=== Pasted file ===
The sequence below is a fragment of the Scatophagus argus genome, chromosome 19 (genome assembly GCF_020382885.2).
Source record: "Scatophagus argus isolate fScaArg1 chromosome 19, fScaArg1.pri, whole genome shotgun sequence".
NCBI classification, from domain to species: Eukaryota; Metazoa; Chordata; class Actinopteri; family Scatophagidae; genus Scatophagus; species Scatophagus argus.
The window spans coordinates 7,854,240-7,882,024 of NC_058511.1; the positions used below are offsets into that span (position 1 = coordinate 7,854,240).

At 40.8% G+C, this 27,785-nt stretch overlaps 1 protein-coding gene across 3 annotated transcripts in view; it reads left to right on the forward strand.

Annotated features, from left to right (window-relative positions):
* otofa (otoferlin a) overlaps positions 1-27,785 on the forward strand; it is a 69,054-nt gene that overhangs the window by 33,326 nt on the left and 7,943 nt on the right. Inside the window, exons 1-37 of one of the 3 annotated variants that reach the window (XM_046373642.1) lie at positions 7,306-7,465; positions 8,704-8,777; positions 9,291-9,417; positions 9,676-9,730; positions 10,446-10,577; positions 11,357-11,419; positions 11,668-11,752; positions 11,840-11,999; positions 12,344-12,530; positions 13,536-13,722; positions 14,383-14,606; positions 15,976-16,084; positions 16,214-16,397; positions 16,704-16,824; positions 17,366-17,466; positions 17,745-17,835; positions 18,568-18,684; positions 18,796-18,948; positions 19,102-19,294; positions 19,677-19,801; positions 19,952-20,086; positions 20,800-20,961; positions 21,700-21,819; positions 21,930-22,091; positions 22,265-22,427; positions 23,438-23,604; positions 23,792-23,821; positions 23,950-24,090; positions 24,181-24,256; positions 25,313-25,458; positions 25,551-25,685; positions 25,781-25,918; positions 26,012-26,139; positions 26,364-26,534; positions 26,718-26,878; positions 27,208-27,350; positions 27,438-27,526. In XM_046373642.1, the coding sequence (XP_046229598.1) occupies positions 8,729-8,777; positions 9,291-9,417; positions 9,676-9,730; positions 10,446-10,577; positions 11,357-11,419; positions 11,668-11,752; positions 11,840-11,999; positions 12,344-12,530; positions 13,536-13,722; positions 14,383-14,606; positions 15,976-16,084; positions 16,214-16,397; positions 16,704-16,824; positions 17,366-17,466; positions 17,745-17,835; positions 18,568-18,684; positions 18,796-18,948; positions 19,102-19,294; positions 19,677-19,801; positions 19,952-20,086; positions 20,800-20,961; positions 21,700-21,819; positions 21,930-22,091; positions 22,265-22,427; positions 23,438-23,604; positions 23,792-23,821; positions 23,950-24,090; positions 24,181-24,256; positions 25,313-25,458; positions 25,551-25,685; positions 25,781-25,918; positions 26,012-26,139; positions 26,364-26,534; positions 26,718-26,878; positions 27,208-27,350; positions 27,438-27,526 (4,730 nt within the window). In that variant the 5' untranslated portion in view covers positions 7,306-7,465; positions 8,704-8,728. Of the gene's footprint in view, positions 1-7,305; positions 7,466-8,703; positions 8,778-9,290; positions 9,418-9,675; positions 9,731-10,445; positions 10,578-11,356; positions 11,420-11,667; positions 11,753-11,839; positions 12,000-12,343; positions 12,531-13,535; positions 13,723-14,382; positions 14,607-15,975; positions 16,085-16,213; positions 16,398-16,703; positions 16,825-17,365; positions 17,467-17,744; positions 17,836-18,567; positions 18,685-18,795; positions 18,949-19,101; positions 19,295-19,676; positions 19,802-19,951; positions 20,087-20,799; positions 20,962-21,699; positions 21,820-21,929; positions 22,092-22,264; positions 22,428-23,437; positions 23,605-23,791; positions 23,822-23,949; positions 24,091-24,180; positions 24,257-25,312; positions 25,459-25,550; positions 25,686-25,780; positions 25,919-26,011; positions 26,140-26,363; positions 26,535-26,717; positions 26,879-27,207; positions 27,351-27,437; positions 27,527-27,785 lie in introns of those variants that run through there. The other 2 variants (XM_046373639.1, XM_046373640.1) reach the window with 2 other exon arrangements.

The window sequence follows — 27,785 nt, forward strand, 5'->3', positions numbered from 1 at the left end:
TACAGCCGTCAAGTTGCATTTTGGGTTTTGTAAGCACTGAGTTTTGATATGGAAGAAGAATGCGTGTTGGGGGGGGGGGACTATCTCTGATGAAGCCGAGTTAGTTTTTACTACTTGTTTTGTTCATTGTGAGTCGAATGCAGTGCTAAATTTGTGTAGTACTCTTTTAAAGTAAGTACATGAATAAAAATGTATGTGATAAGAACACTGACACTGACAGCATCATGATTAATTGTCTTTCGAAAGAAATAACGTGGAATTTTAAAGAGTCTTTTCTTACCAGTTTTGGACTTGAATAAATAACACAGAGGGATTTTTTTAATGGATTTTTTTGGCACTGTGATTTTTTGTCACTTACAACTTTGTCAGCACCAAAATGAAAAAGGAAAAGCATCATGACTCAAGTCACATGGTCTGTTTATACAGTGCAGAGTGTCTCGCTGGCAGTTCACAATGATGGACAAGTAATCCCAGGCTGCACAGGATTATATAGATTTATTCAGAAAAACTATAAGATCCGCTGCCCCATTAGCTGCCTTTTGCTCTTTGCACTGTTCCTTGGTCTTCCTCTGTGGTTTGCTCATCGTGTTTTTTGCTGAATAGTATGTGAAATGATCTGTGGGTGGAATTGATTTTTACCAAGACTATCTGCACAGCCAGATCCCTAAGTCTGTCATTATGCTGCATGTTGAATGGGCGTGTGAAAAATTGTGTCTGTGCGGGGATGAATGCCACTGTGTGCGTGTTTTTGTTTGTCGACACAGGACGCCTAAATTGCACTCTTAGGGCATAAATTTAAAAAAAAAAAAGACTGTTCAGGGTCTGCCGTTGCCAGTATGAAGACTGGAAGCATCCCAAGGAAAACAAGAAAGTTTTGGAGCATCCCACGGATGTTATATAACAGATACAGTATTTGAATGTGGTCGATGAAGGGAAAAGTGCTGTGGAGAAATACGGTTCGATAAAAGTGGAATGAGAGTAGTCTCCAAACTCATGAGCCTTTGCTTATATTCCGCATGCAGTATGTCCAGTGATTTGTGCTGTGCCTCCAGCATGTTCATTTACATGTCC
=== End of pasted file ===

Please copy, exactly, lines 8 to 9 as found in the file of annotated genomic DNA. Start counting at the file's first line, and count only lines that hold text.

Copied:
The window sequence follows — 27,785 nt, forward strand, 5'->3', positions numbered from 1 at the left end:
TACAGCCGTCAAGTTGCATTTTGGGTTTTGTAAGCACTGAGTTTTGATATGGAAGAAGAATGCGTGTTGGGGGGGGGGGACTATCTCTGATGAAGCCGAGTTAGTTTTTACTACTTGTTTTGTTCATTGTGAGTCGAATGCAGTGCTAAATTTGTGTAGTACTCTTTTAAAGTAAGTACATGAATAAAAATGTATGTGATAAGAACACTGACACTGACAGCATCATGATTAATTGTCTTTCGAAAGAAATAACGTGGAATTTTAAAGAGTCTTTTCTTACCAGTTTTGGACTTGAATAAATAACACAGAGGGATTTTTTTAATGGATTTTTTTGGCACTGTGATTTTTTGTCACTTACAACTTTGTCAGCACCAAAATGAAAAAGGAAAAGCATCATGACTCAAGTCACATGGTCTGTTTATACAGTGCAGAGTGTCTCGCTGGCAGTTCACAATGATGGACAAGTAATCCCAGGCTGCACAGGATTATATAGATTTATTCAGAAAAACTATAAGATCCGCTGCCCCATTAGCTGCCTTTTGCTCTTTGCACTGTTCCTTGGTCTTCCTCTGTGGTTTGCTCATCGTGTTTTTTGCTGAATAGTATGTGAAATGATCTGTGGGTGGAATTGATTTTTACCAAGACTATCTGCACAGCCAGATCCCTAAGTCTGTCATTATGCTGCATGTTGAATGGGCGTGTGAAAAATTGTGTCTGTGCGGGGATGAATGCCACTGTGTGCGTGTTTTTGTTTGTCGACACAGGACGCCTAAATTGCACTCTTAGGGCATAAATTTAAAAAAAAAAAAGACTGTTCAGGGTCTGCCGTTGCCAGTATGAAGACTGGAAGCATCCCAAGGAAAACAAGAAAGTTTTGGAGCATCCCACGGATGTTATATAACAGATACAGTATTTGAATGTGGTCGATGAAGGGAAAAGTGCTGTGGAGAAATACGGTTCGATAAAAGTGGAATGAGAGTAGTCTCCAAACTCATGAGCCTTTGCTTATATTCCGCATGCAGTATGTCCAGTGATTTGTGCTGTGCCTCCAGCATGTTCATTTACATGTCC